Newcomers to the world of options tend to be fascinated with the leverage that options afford. They are eager to buy a near-term out-of-the-money long call and watch it rain down profits. Unfortunately the likelihood of that happening is low. Beginners would be much better served focusing on an options strategy called the debit spread.
A debit spread is an options trade where you buy one option and sell a less expensive option in the same month. You would treat this pair of options together as one trade.
There are two advantages to using debit spreads over simply buying a call option. First, if you buy a call option, the value of that option will decay over time. Every day, you are losing money through decay. With a debit spread, the decay of the option that you bought is offset by the decay of the option that you sold. The second problem with buying a long call to take advantage of a stock that is rising in price is that the implied volatility of the option could fall, reducing the profits. In a debit spread, the impact of fluctuating implied volatility is also minimized.
Let’s look at a quick example. Suppose you were bullish on Amazon (AMZN) and bought a 60-day long call (May 260) for $14.70. If the price of AMZN rises 2%, you might expect that your option would also rise. The theoretical price would be $17.50 for a gain of 21%. But that option also decays over time. If you factor in the decay over 30 days, the price would be $13.18 for a loss of 10%. And if implied volatility falls 2% as well, the option would be worth $12.62, for a loss of 14%.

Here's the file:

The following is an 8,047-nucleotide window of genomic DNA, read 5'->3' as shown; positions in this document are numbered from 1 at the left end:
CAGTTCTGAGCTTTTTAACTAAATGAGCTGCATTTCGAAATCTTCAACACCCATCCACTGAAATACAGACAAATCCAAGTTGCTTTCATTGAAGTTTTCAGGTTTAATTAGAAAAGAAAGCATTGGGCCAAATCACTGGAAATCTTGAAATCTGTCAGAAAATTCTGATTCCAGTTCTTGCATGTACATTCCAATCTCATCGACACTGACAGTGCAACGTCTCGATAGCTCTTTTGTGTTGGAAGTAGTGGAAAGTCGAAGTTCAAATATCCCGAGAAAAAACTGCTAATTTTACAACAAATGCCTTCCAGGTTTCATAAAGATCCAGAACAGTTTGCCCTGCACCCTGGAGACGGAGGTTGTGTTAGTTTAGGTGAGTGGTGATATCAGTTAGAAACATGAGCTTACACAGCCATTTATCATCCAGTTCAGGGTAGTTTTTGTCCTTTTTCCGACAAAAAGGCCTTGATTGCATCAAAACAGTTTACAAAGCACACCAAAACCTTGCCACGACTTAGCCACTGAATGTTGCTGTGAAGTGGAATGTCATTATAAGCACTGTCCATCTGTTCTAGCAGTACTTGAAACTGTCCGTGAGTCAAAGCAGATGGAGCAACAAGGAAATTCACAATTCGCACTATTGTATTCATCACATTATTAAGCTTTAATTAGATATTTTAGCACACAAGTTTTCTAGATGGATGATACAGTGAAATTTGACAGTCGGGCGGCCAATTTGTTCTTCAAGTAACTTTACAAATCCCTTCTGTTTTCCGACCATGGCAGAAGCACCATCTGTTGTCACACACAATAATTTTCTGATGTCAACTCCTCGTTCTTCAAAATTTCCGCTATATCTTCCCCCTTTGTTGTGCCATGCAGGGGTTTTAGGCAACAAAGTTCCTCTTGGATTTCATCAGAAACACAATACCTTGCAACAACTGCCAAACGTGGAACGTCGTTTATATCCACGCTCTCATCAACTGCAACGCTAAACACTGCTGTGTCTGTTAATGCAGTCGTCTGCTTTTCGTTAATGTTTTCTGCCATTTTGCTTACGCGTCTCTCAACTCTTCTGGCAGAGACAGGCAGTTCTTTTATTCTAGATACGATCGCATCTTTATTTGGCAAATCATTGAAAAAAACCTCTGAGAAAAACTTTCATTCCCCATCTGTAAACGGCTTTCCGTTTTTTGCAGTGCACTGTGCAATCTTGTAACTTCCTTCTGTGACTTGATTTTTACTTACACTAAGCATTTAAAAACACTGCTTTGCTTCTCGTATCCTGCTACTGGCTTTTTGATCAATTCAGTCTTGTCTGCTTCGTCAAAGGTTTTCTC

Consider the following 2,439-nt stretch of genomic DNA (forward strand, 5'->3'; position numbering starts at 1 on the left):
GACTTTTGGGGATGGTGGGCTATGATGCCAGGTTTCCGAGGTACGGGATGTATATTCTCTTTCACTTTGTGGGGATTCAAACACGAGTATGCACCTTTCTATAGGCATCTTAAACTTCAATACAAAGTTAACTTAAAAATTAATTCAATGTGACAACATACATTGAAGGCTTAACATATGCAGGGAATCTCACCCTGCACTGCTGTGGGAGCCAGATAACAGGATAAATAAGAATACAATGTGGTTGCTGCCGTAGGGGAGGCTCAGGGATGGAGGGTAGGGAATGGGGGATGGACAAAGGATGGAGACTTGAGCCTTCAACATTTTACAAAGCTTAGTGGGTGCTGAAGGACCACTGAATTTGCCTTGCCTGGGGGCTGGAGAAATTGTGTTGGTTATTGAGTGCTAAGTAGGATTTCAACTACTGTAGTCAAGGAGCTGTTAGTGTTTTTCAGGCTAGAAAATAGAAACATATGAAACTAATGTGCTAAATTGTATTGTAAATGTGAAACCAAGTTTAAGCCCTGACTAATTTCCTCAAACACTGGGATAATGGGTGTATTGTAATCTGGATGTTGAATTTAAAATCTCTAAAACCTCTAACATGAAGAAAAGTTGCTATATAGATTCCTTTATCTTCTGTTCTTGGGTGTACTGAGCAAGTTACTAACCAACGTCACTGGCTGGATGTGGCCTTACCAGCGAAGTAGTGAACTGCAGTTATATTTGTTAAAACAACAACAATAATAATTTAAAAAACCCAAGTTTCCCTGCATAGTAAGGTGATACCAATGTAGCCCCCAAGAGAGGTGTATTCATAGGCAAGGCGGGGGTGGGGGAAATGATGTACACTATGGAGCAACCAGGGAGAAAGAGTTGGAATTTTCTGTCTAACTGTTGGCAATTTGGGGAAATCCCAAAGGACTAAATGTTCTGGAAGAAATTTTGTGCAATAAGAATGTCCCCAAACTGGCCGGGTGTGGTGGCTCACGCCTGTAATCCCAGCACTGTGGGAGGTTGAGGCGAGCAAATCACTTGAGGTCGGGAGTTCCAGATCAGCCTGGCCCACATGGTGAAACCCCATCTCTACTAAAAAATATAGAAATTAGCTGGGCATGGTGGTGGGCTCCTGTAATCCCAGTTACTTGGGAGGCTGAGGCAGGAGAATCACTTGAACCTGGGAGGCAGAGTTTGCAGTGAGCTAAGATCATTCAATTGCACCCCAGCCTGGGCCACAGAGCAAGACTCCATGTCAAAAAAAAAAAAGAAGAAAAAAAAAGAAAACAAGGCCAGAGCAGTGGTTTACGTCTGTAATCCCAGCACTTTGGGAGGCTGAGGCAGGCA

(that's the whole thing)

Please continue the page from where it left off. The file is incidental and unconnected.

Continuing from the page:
What if we used a debit spread instead. We will buy the same May 260 Call for $14.70, but also sell the May 265 Call for $12.10, for a net debit (or cost outlay) of $2.60. We will buy 5 spreads so that the total cost is roughly the same as the long call only example ($13.00 vs. $14.70). If AMZN rises 2% in a month, the options would be worth $14, for a gain of 7%. If we factor in the same decay and implied volatility drop, the options would be worth $14.70 for a gain of 13%. The options decay actually helps make us more profit, and a drop in implied volatility has no effect at all.
If you find that buying call options is not as profitable as you think it should be, it might be because of price decay and falling implied volatility, two big killers of option profits. The solution, with excellent immunity to both of these problems, might just be a debit spread.
Submitted by: John Marsland
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